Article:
Otherwise, there’s literally a million places you can go to find one. Be smart, Google it locally. Look up something on Meetup, that is how I found two of mine and several other lucrative get-togethers, I might add. It’s a good site, I recommend it.

Back to the actual story. The original critique group I started in was great. Great critique with good writers. Beware, they can devolve into the above situation where one reads what is tantamount to crap every single week and have to critique it as nicely as possible. The issue is not simply the shitty writing, it is the lack of interest in actual improvement. Surprisingly, for the number of different groups I’ve attended there exists the shocking theme that very few people actually want a real critique and actually listen to what is being said about their work. Perhaps it’s related to age, that you hit a certain age and then suddenly think you’re infallible. Perhaps it’s just laziness. Either way, someone with this behavior is genuinely what ruins a night if not your entire mood about writing. Because then you’ll start to worry that your own work is just as bad and that is a sure-fire way to take the wind out of your sails.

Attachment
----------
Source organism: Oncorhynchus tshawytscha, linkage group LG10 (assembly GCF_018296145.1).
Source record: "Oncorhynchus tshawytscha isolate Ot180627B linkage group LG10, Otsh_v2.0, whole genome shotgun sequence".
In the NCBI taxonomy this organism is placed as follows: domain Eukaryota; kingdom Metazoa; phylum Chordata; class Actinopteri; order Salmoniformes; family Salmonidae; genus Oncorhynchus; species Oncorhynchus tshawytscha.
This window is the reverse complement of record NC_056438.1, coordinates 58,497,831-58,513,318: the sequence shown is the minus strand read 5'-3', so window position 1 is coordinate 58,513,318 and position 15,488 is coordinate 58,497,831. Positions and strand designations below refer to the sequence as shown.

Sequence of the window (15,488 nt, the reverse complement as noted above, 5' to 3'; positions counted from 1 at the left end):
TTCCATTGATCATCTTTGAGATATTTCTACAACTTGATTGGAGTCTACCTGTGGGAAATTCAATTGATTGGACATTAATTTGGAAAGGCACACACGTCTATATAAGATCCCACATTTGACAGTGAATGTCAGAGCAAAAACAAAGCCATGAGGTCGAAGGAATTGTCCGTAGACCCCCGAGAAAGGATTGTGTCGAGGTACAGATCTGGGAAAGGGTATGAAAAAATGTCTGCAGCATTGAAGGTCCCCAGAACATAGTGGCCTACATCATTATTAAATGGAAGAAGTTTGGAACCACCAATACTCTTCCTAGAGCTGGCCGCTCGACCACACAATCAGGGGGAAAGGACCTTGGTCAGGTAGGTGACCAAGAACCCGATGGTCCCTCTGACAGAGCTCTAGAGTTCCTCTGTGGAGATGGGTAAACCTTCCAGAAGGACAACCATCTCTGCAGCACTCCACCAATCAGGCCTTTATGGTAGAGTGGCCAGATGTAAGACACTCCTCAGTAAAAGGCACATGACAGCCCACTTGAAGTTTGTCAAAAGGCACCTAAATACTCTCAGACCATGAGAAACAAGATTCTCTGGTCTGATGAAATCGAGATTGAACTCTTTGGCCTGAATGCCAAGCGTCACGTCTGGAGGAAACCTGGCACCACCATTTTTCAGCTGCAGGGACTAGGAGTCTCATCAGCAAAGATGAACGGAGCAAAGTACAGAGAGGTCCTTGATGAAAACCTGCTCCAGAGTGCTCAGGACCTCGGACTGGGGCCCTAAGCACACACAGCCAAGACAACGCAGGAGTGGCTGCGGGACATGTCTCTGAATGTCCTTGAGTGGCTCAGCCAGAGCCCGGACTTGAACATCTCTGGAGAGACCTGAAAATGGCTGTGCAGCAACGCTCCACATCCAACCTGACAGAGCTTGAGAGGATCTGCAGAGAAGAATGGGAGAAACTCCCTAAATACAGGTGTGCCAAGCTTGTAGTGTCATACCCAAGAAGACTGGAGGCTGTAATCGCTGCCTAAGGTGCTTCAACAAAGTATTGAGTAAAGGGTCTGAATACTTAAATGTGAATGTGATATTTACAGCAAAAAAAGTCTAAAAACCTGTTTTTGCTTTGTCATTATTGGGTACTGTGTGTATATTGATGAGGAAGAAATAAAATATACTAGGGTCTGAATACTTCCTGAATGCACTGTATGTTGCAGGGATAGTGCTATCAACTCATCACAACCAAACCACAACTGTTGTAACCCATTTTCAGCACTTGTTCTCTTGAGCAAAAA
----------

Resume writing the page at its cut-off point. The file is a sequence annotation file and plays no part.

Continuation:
So avoid the idiots and prosper.



Sofia B Ashford

P.S. this is also, in my opinion, a feasible replacement for the nightmare that is extensive beta reading (like between 5 and 10 people).

If you want to read more of my inspired writing, check out the other blogs and follow us on FB, the posts are oh so informative. Or you could read my newly released title “The Belle of Eden,” which is available here.


As a writer, editing is, unfortunately, going to be a huge part of your life. Whether it be content or copy it’s going to be there, looming over your shoulder and breathing down your neck in probably the most ominous fashion it can manage. Bearing that in mind, I will attempt to make it easier on you with a few little gems of wisdom.